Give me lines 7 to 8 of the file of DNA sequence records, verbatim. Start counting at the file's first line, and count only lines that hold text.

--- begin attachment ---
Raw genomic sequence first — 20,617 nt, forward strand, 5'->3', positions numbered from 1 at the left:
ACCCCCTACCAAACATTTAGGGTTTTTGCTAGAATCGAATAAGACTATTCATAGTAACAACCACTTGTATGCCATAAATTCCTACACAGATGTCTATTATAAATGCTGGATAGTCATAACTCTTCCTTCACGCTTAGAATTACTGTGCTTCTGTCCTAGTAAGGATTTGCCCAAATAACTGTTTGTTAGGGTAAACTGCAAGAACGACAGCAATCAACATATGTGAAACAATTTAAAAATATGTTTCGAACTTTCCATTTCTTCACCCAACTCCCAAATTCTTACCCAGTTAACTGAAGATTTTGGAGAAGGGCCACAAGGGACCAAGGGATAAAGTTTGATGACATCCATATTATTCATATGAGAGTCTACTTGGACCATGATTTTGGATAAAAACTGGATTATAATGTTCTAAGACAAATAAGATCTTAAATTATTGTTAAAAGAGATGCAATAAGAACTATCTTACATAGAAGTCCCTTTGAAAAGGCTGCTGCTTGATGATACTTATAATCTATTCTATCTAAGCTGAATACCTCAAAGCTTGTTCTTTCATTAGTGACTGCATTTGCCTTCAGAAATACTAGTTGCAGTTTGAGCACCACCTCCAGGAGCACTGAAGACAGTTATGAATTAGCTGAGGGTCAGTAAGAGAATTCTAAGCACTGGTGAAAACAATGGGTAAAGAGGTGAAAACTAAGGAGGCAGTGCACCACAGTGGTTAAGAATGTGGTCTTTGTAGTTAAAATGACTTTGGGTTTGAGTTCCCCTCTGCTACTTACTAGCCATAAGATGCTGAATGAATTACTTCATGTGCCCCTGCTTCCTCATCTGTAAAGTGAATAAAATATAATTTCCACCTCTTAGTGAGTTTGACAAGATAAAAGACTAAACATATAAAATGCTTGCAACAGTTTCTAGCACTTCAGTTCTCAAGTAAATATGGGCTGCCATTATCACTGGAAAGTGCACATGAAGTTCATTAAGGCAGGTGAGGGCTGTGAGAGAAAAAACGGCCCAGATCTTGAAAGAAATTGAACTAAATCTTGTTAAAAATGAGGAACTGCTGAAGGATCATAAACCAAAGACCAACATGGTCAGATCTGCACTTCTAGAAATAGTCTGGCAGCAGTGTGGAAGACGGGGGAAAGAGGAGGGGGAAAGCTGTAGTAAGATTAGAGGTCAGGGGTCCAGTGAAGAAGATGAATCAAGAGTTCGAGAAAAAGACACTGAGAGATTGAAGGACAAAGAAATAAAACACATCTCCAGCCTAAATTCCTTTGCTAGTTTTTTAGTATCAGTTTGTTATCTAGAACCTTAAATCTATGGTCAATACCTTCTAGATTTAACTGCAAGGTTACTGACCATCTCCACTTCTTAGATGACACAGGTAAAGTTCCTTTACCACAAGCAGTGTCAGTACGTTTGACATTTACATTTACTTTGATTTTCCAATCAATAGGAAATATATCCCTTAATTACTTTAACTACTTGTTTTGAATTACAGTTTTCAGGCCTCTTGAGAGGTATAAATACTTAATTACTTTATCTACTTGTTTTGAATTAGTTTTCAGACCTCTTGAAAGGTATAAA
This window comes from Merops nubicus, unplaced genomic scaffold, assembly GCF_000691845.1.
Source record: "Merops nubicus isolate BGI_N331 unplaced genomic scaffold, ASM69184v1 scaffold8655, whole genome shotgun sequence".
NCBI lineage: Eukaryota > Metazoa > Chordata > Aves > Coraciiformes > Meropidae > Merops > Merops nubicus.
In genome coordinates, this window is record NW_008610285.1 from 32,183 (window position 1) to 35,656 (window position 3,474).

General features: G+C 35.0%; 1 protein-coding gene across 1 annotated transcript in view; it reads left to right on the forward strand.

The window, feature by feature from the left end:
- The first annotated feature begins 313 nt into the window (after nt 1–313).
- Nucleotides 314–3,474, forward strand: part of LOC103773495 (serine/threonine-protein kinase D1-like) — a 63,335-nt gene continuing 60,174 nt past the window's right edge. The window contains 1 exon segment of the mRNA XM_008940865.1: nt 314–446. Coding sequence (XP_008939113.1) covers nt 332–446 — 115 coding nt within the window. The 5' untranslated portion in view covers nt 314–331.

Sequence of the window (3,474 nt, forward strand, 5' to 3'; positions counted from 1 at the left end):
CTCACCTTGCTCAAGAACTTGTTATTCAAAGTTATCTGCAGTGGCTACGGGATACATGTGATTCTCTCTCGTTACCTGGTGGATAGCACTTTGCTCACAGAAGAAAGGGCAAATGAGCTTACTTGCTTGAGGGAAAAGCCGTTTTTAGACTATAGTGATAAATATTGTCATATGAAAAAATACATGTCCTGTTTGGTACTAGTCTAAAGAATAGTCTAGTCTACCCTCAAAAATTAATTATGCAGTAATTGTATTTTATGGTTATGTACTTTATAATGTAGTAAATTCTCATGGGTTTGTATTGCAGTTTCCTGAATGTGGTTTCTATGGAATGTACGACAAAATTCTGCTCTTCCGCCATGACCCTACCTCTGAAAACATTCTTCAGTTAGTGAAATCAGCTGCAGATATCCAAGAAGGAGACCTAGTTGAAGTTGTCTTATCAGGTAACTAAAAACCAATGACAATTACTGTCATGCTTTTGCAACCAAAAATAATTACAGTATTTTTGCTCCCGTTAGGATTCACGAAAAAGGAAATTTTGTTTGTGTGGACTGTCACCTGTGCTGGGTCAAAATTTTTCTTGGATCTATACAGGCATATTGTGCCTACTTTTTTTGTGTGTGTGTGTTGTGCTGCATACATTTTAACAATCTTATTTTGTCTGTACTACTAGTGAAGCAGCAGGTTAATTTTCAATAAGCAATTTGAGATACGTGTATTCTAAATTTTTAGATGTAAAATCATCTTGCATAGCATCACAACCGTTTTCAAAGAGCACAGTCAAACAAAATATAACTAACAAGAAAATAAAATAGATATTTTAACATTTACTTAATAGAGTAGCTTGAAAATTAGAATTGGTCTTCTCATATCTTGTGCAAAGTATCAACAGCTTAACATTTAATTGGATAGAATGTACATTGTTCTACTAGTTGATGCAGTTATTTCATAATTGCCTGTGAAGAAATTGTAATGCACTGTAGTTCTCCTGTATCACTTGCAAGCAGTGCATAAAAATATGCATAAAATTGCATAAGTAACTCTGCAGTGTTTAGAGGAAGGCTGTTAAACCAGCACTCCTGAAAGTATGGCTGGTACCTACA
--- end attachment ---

General features: G+C 35.0%; 1 protein-coding gene across 1 annotated transcript in view; it reads left to right on the forward strand.

The window, feature by feature from the left end: